There’s also the matter of the career accolades, both personal and team. 6 All-Star appearances, 5 Silver Slugger awards, 3 batting titles, and 3 Gold Gloves is a strong case, and that MVP award is a definite kicker. Since 2000, only one other catcher (Buster Posey in 2012) has won his league’s MVP award, and Mauer won 2009 with all but one of the available first-place votes (99% vote share). It’s truly one of the great catcher seasons in history. It’s also worth noting that, in winning three batting titles, Mauer became, at the time, just the third catcher in history to win the award, and the first since 1942.
When it comes to titles, though, Mauer’s cupboard is decidedly bare. In fact, there was very little to speak of in terms of post-season success on the whole: three career true-playoff appearances (2006, 2009, 2010), and one loss in the Wild Card game in 2017, while never being part of a team that made it past the Division Series. In fact, Mauer never won a single playoff game in his career. While baseball isn’t a sport that necessitates championships as part of Hall of Fames resumes, the complete lack of playoff success is noteworthy. His Hall of Fame contemporaries at the position are title winners (with the exception of Piazza), and guys who were the part of some exceedingly legendary teams. The best team Mauer was a part of was the 2006 team, which won 96 games, but they were swept in the ALDS by Oakland.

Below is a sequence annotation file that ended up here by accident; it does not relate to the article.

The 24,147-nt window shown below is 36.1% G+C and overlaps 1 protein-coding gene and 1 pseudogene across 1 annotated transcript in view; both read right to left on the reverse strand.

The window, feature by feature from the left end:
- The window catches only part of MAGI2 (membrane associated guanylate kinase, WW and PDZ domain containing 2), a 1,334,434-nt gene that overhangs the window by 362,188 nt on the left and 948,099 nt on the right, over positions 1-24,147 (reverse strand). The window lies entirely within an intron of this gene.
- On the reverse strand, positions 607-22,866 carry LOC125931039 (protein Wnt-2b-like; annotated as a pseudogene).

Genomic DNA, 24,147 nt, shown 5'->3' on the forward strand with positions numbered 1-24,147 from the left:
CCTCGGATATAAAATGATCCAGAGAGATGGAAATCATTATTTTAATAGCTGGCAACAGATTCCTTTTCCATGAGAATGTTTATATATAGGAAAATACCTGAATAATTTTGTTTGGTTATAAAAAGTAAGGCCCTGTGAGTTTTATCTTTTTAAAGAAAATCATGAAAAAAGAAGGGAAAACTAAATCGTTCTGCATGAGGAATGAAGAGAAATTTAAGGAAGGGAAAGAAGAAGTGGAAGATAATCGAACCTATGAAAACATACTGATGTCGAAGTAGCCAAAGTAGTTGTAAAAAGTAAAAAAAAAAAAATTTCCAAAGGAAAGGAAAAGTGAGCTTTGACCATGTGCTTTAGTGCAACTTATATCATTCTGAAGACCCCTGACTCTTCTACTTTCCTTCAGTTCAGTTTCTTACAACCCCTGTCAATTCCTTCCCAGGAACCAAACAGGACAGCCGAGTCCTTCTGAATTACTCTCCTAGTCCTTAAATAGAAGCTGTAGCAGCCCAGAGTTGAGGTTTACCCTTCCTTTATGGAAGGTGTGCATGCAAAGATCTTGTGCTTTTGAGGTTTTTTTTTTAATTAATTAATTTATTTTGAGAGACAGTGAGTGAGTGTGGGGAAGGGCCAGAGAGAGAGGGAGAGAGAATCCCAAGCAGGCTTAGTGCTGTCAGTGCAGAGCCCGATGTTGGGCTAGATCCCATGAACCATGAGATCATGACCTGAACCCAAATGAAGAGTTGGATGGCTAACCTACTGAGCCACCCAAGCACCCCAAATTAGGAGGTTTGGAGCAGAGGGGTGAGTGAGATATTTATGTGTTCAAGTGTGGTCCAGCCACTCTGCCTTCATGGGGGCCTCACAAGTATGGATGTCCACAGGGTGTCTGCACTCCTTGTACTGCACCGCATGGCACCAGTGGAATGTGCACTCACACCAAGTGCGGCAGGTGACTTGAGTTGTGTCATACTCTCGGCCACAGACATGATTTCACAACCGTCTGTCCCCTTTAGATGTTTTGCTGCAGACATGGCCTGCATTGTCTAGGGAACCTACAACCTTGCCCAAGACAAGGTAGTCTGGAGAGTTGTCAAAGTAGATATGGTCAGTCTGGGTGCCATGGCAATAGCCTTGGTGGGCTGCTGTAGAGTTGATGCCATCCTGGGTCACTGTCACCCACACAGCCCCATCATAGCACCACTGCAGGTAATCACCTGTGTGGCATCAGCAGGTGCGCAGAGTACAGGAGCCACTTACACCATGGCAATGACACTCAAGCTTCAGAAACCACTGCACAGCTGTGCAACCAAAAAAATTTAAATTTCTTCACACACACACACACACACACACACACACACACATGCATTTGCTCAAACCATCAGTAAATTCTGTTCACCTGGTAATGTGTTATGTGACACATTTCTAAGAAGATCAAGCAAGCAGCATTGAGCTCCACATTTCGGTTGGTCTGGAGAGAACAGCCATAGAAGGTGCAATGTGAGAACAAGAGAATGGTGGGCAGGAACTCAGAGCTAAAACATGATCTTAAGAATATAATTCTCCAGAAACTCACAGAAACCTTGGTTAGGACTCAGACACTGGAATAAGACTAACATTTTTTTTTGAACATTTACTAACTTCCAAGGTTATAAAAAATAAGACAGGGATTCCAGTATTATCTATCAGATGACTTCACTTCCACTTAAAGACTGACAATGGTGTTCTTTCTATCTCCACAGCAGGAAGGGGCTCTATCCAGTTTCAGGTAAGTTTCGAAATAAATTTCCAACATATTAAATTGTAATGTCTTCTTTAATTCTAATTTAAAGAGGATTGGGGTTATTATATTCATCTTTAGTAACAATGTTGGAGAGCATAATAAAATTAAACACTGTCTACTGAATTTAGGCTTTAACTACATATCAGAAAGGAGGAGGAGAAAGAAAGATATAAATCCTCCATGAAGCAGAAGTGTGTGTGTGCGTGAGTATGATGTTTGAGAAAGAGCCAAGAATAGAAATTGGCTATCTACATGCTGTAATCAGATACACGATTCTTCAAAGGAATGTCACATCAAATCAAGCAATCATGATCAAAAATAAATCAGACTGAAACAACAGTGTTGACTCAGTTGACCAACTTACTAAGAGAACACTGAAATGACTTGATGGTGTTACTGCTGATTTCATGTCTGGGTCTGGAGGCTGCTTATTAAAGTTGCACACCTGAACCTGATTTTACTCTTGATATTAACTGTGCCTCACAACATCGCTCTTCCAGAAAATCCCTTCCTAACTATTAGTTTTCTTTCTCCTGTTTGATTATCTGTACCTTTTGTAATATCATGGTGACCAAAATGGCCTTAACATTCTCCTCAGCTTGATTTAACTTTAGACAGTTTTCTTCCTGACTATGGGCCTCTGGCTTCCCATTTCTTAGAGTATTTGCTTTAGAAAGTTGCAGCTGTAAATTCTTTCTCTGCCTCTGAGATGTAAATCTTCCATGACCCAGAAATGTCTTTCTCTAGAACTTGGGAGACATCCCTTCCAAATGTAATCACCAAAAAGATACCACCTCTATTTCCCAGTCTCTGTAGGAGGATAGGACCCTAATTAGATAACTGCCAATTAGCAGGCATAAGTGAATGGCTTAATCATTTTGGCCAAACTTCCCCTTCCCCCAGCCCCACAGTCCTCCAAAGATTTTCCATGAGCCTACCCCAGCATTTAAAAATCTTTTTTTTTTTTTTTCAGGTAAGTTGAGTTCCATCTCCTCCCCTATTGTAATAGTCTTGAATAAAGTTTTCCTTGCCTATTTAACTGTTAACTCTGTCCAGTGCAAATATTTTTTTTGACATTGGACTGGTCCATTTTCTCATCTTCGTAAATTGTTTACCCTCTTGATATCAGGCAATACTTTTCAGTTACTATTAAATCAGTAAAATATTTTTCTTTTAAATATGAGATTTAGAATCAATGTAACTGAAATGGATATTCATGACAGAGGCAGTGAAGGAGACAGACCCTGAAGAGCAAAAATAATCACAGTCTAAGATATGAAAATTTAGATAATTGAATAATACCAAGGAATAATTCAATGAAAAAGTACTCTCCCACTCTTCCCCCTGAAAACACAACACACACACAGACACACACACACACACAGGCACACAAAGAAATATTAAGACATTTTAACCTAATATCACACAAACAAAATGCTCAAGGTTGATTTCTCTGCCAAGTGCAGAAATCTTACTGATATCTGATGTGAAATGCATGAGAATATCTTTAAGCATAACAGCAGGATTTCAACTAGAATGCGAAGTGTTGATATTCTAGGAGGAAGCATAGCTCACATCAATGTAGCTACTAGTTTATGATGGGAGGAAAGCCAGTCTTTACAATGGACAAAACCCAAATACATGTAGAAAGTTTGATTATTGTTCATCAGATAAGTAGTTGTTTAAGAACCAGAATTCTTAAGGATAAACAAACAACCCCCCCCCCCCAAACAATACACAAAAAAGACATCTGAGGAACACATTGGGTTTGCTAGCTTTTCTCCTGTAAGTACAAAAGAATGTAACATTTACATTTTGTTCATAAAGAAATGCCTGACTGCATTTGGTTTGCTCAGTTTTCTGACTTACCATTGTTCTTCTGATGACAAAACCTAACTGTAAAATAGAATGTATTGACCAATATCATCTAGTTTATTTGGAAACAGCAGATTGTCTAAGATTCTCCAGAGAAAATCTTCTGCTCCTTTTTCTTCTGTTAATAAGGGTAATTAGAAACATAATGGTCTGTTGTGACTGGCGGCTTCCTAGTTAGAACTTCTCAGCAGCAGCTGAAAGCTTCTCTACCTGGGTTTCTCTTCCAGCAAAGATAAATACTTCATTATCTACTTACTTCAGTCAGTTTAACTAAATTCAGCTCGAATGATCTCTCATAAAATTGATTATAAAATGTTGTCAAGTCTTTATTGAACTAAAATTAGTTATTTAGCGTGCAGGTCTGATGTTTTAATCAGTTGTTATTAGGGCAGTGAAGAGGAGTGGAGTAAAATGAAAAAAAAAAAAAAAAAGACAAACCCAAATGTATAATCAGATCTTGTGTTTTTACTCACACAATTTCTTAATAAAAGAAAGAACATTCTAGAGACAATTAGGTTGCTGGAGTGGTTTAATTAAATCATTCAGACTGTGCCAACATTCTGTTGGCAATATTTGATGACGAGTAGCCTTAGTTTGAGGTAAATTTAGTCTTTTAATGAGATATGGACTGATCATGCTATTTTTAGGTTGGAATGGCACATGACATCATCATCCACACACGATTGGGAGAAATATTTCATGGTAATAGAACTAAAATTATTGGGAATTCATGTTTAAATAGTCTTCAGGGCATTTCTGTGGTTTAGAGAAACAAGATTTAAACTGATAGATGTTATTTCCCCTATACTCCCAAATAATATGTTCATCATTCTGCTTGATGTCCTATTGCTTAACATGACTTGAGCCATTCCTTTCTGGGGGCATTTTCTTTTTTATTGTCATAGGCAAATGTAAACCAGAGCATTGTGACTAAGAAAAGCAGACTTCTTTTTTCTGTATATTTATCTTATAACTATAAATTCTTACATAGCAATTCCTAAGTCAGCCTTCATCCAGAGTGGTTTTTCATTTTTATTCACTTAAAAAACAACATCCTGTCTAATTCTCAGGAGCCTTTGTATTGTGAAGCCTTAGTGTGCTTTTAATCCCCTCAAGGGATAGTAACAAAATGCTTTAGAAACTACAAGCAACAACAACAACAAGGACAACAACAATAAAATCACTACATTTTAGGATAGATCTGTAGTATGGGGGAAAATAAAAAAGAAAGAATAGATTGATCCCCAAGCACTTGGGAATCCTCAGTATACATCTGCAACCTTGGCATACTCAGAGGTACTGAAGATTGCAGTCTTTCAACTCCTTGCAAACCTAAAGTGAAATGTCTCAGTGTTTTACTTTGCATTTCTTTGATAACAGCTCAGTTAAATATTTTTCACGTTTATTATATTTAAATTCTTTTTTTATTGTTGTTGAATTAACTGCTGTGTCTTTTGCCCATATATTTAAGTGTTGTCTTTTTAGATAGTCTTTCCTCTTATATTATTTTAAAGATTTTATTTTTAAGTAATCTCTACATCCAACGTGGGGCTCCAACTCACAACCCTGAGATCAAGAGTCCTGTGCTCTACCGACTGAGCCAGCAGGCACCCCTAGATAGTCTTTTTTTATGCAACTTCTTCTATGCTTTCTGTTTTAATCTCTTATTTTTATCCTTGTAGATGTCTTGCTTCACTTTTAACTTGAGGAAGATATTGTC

Still, the Baseball Hall of Fame tends to equalize individual resumes against team success – Mike Trout has played just 3 career playoff games, and at this rate, may never play one again – and so Mauer shouldn’t suffer too much on account of that. Where that lack of team success may hurt him, however, is more in the ‘intangibles’ portion.
The Story Case